April 8, 1950: “We Finally get Into the Act: Crude ‘Saucer’ Planted Near Horseheads.” Speaking of hoaxes, a cardboard disc, silvered with aluminum paint, 4 feet in diameter, was fond on the Douglass Farm in Horseheads on Breesport Rd. On the top of the saucer was an American-made radio tube. The FBI was notified.
April 17, 1952: “Seen Any Sights in the Sky? Air Force, CAA Want to Know if You Do.” Now that Sightings have increased nationwide, the Air Force is re-investigating UFO sightings. The night before, April 16 1952, A Pine City woman notified the paper of a red glow appearing in a northerly direction from Elmira appeared red and looked like a big star. Then she said it was south of Elmira and might be over Waverly. The Chemung County Airport said they could not see the glow but that it wasn’t a plane. Captain Robert J. McDougall at the Sampson Air Force Base (on the East Side of Seneca Lake) says that the public is invited to share their reports, and that these reports will be investigated.
July 15, 1952: “Hornell Spies Object in Sky.” Several people in Hornell and Emporium, PA saw something drifting in the sky, saying it looked like “an old-fashioned flying saucer” or “metallic and cone-shaped.” The weather bureau at the Buffalo Airport said it was probably a weather balloon which was put in the air that day.
July 31, 1952: “Plane Spotter at Horseheads Sees ‘Saucer.” Mrs. Llewellyn Moss of E. Franklin St, Horseheads, was on duty as a Civil Defense Air Spotter at the Moss Hill Post when she saw a “large silver ball” in the sky. It “traveled from the northwest to northeast and resembled a pancake. It reappeared 20 minutes after first being sighted.” This local sighting came on the tails of a July 20 sighting over Washington by “eight experienced CAA radar operators and technicians manning the air route traffic control center over the National Airport who tracked 7-10 unidentifiable and mysterious objects performing strange gyrations in the skies in a 30 mile radius above Washington.” The objects were confirmed to not be aircraft and the radar was confirmed to be working correctly. The sighting was also confirmed by radar at Andrews Air Force Base. It was described as “a good-sized light, yellow to orange in color. At first it looked like a great big star. Then it began to move in a manner which made you realize it couldn’t be a star.”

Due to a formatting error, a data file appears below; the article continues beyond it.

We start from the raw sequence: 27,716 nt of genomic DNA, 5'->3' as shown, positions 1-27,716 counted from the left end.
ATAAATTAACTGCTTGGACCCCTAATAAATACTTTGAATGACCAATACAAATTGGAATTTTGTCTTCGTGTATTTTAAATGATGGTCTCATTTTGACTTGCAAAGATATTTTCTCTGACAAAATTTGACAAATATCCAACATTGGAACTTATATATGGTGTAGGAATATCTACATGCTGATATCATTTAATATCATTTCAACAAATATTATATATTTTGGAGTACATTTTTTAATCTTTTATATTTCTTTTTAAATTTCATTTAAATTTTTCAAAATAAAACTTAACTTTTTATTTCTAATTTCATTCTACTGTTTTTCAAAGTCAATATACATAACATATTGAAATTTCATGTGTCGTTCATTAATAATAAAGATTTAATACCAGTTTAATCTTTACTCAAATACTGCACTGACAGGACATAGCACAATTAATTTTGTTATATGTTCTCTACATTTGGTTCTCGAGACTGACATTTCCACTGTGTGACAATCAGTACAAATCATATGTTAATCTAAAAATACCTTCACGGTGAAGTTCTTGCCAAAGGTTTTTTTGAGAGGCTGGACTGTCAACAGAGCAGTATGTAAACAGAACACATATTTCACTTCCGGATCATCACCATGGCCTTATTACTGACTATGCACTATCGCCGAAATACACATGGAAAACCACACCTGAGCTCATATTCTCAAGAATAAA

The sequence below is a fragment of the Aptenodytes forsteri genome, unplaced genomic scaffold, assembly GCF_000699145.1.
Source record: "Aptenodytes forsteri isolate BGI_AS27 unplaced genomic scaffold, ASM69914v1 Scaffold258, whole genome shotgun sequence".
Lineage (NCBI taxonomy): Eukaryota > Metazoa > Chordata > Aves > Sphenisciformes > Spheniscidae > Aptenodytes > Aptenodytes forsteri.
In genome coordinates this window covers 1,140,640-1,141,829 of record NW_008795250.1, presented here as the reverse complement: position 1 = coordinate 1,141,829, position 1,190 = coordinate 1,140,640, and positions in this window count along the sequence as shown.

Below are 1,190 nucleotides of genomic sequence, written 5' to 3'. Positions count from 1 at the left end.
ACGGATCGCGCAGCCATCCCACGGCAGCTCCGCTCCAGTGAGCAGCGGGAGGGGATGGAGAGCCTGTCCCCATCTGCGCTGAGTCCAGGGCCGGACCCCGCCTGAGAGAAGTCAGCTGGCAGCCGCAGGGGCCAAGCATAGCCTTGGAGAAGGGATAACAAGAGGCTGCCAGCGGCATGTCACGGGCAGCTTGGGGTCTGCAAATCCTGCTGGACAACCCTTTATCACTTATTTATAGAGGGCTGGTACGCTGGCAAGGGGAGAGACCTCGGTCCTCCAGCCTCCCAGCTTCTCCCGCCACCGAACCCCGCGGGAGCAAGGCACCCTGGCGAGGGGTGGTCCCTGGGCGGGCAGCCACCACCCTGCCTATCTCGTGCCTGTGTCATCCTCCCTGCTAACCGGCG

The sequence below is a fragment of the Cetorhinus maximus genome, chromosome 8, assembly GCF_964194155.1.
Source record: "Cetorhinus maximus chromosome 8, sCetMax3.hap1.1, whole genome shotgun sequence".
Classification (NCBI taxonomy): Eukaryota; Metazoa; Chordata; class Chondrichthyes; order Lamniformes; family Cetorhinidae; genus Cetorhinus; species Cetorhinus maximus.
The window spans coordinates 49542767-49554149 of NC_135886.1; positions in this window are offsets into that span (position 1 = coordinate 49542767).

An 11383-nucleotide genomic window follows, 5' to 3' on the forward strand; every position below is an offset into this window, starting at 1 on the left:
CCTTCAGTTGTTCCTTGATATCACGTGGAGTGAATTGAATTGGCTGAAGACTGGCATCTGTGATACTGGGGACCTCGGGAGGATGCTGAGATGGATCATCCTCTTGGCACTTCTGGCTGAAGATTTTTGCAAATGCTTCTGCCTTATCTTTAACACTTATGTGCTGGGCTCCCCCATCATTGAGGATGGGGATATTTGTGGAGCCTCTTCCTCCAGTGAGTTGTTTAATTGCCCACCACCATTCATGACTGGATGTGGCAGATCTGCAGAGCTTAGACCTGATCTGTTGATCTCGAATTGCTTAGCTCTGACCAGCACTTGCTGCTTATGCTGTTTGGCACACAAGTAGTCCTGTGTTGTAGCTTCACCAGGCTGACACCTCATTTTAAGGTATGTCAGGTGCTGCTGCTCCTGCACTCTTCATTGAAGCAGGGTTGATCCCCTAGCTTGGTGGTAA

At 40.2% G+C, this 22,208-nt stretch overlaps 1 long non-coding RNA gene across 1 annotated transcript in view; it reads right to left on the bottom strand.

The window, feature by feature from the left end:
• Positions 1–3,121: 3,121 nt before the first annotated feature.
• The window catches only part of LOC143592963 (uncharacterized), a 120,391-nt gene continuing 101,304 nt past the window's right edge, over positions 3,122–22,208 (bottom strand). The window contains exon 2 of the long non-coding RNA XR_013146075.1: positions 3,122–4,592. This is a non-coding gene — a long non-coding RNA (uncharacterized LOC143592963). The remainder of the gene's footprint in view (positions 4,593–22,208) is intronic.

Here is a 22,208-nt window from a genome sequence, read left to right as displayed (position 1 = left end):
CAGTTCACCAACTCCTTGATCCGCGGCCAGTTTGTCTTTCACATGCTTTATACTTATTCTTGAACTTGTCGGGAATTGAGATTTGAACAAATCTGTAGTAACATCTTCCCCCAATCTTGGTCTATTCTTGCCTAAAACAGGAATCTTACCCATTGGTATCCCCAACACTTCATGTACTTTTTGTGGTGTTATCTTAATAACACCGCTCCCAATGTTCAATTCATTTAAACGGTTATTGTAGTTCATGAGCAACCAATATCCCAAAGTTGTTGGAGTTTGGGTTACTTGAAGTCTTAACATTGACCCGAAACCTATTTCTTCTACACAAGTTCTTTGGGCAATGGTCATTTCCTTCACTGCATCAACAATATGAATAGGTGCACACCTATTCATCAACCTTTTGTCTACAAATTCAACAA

For more information about Civilian Air Spotters and the Ground Observer Corps of WWII, go to https://en.wikipedia.org/wiki/Ground_Observer_Corps
August 1, 1952: “Air Force Sends Jets to Investigate.” A rash of reports of unidentified flying objects occurred around Chemung County. Mrs. Charles Blodgett of Horseheads and her son Charles were on duty as civil air defense spotters at Moss Hill. First they heard a sound that sounded like a jet engine, and then they saw three round silvery objects flying. Mrs. Blodgett said they were “disc-shaped and shiny with a little blister or projection on one side.” She described their movement as that one would appear suddenly, travel across the sky at a great rate of speed while rotating counter-clockwise and then disappear. A truck driver saw the objects and stopped to assist the Blodgetts as they called in their report.